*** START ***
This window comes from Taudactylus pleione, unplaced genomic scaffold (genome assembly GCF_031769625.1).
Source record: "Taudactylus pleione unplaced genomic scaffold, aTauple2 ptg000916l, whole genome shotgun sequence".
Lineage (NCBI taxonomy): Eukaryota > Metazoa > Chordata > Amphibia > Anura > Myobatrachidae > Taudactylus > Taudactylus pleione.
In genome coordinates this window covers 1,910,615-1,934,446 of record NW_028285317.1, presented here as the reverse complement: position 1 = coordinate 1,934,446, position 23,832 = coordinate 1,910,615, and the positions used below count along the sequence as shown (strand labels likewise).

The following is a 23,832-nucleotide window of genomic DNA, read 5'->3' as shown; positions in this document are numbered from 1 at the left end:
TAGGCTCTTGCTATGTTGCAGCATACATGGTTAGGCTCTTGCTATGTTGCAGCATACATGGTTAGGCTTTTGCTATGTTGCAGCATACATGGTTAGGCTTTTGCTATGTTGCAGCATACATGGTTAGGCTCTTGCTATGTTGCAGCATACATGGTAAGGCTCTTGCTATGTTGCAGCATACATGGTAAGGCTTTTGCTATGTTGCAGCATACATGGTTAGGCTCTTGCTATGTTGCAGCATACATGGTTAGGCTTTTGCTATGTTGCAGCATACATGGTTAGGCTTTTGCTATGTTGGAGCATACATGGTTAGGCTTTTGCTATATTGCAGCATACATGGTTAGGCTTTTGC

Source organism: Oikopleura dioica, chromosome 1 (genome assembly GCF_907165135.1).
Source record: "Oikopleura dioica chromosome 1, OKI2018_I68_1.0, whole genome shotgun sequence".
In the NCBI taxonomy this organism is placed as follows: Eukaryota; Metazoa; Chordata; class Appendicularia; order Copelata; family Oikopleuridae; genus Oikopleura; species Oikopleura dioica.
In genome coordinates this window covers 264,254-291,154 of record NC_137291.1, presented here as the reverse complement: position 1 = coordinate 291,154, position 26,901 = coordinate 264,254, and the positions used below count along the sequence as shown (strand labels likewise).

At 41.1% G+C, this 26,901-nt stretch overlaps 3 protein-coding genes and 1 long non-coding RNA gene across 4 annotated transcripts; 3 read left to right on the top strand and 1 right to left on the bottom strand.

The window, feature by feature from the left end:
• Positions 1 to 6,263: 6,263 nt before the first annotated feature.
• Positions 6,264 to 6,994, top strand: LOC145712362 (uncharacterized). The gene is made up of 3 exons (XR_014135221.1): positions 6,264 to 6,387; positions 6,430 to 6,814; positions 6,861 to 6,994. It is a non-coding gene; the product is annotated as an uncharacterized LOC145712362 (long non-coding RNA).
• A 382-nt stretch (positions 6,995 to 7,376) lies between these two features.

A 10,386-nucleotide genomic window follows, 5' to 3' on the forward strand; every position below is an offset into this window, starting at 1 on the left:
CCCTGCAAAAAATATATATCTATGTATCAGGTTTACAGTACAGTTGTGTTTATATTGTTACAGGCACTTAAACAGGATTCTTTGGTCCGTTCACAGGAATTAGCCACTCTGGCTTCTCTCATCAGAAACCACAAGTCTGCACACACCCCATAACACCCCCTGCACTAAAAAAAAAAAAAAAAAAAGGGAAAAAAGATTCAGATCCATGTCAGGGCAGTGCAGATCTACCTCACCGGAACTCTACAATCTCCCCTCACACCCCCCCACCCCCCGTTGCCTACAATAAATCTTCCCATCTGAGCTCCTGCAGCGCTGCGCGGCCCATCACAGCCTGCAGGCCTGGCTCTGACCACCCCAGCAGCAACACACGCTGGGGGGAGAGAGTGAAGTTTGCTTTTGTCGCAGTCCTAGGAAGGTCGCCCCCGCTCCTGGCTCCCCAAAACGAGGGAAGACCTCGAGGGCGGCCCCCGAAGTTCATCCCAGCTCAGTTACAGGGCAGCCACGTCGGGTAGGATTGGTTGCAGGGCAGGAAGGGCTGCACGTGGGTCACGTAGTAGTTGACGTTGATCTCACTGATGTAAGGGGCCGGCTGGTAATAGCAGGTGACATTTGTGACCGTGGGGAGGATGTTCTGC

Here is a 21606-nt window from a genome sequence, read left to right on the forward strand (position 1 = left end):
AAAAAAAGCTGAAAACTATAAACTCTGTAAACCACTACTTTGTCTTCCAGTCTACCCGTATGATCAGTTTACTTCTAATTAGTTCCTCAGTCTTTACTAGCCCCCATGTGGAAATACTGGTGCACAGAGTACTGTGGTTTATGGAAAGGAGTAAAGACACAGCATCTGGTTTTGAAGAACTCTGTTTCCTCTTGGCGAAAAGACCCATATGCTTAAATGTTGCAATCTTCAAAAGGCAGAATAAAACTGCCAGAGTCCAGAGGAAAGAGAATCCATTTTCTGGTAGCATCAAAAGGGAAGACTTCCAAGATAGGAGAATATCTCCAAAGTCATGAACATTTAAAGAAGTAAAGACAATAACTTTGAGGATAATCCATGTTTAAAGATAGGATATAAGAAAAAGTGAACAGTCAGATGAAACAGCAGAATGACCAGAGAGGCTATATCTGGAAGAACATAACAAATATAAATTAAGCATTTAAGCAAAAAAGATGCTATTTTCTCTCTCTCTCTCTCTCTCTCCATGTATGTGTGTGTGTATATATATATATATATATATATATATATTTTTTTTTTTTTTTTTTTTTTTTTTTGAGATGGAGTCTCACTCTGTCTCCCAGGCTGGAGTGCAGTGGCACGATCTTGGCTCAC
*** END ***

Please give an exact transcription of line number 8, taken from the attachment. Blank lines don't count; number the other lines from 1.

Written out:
Source record: "Oikopleura dioica chromosome 1, OKI2018_I68_1.0, whole genome shotgun sequence".